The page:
A Tesla Model 3 owner from China received a supercharging bill of $608,708 (3,846,306 CNY). This came as quite a shock for the owner. The explanation was that it was a supercharger idle fee. But the owner was surprised since he had some free supercharging credits.
Supercharging comes with a super cost
Supercharging is one of the main things that has set Tesla apart from its competition. The wide network of fast charging stations makes life easier for owners. Range anxiety becomes less of an issue with the comfort of knowing that the network has your back on long trips. It was free till 2020. However, Tesla has charged an amount for owners to charge their cars. Cars purchased before 2017 still qualify for free supercharging.
For cars produced after 2017, the cost of supercharging is $0.25 KW. It takes between 7.2 KW to 11.5 KW to charge a Tesla depending on the model. So one can expect a charge between $2-$3 for charging a Tesla via the supercharging network. This is quite reasonable.
The Idle time charges
Due to the low cost of charging a Tesla using the supercharging network, it is common for owners to prefer using the network. After all, it is much faster than charging at your home or office. It makes even more sense if the supercharger is located at a location that is close enough to your home or office. This could lead to certain vehicles remaining plugged well after they are fully charged. The safety features that deny a person from unplugging a vehicle without the key become a problem in this case.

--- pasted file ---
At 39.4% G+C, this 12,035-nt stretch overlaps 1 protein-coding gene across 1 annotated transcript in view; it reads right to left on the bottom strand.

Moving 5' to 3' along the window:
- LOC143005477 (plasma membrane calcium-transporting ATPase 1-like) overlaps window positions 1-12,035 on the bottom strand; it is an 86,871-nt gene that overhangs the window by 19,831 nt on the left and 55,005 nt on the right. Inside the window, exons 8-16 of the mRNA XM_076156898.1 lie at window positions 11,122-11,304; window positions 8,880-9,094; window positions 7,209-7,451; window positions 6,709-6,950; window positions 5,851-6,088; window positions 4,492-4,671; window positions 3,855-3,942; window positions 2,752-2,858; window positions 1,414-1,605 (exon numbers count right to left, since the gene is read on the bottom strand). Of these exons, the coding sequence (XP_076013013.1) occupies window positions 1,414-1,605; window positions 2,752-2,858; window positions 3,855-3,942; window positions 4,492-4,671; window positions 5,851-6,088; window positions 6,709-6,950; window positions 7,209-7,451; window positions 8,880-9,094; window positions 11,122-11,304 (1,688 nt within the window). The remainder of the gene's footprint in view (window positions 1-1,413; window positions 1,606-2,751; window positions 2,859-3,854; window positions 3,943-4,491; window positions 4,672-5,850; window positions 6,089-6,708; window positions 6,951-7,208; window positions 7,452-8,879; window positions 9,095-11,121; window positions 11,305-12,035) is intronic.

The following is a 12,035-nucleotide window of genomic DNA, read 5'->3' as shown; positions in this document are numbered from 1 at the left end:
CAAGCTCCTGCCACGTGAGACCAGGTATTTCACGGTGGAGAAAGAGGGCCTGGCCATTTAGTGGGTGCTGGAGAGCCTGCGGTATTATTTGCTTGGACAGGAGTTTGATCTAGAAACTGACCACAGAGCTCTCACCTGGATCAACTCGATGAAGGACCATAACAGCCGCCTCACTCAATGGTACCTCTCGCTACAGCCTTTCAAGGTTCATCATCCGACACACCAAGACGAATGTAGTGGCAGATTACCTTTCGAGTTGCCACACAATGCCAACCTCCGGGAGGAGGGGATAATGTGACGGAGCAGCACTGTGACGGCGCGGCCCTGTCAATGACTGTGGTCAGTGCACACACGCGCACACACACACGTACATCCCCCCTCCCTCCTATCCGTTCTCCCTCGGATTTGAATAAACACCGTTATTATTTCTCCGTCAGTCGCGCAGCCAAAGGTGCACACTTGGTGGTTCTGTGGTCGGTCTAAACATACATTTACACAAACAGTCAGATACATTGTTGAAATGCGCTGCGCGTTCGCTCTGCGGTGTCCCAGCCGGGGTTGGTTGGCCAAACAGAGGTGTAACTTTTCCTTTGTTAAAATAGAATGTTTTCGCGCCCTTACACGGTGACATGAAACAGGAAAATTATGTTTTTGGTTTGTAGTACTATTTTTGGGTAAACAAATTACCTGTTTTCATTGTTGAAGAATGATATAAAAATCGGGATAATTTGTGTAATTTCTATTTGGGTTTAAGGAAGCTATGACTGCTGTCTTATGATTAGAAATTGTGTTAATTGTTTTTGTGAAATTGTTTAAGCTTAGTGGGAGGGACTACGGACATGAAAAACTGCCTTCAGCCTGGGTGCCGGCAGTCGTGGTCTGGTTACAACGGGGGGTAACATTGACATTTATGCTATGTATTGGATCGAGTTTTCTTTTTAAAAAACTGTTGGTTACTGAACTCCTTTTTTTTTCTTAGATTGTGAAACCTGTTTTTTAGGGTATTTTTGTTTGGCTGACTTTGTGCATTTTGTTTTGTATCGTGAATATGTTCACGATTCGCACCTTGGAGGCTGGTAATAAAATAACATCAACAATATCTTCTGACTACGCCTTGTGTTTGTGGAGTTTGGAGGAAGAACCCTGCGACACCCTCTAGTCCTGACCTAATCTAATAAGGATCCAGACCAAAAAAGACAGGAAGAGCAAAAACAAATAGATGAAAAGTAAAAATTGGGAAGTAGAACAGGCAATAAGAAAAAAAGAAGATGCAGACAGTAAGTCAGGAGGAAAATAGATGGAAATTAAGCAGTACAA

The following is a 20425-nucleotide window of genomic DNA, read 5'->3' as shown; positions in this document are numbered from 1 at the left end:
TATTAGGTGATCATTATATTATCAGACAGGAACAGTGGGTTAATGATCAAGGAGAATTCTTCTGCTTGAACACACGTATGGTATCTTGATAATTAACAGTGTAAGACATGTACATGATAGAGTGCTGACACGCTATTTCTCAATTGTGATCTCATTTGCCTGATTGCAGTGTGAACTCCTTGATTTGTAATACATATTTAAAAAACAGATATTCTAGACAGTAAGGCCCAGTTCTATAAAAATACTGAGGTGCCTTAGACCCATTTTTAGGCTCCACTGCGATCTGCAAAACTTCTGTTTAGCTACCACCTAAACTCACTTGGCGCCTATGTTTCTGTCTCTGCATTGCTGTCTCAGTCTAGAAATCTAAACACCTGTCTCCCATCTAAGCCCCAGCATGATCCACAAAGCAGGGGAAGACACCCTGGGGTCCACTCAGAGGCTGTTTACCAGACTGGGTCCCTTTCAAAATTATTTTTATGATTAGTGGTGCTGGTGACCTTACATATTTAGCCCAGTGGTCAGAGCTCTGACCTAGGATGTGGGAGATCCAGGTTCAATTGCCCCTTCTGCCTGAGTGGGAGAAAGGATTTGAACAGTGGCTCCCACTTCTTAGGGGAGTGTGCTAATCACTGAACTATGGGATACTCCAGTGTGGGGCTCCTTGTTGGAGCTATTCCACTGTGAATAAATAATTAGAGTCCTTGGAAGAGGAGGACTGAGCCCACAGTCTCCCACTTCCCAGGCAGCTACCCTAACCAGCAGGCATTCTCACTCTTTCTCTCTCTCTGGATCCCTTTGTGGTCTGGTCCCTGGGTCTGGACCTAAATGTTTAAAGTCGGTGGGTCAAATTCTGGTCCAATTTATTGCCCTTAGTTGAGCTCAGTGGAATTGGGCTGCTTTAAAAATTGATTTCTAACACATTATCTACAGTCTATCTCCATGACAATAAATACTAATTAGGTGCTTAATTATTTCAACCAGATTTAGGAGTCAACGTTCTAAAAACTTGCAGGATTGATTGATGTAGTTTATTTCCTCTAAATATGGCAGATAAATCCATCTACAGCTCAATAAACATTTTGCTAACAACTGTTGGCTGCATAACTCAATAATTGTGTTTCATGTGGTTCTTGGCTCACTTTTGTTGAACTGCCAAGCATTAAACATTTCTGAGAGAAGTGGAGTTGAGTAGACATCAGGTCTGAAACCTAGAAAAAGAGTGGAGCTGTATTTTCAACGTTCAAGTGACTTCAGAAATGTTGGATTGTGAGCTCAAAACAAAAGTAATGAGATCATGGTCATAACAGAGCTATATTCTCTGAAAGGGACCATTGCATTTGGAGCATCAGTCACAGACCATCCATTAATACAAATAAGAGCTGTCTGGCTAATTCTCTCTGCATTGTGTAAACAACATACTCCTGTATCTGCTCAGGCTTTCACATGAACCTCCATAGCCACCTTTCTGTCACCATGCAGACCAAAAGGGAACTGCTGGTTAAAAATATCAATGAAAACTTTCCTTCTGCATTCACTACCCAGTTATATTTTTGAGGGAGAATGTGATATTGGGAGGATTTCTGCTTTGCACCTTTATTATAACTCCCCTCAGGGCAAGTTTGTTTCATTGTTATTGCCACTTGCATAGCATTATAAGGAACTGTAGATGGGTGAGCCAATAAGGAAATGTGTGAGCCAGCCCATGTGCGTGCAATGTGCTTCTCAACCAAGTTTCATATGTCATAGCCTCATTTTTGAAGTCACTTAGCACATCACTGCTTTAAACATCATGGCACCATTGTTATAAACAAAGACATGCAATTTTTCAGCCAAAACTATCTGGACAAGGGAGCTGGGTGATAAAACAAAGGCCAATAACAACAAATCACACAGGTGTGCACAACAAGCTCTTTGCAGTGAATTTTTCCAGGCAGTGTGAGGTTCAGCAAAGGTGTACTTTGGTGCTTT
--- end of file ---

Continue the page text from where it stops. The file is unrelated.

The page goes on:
To curb hogging of the Superchargers, Tesla came up with the idle time charge. It is a system that charges the owner of the car that remains plugged in after it is fully charged. The “fine” is $0.50 per minute. This number goes up to $1 per minute if the Supercharging station is at full capacity. It is the same figure in Europe except it is in Euros. In China, the same fines are 3.20 CNY ($0.50) and 6.40 CNY ($1).
What happened here?
The owner of this Model 3 received a shock after charging his car (pun unintended). After all, he had sufficient free Supercharging credit. However, the owner immediately acted and uploaded a screenshot of his app showing the amount. It was traced down to a bug in the system that caused this. A rectification was made and the problem was solved. The bug existed in the backend systems of the Supercharging network. The amount that the owner was charged for the charging of his car is sufficient to charge 32,000 Model 3s.
Can this happen again?
Hopefully, no. It seems like a very strange and one-off incident that likely won’t repeat. However, it is a puzzling thing to happen. Especially to someone who had free Supercharging credit. And on the off chance that this does happen to you. Do not panic, such things are generally caused by bugs and can be rectified if the proper people are informed.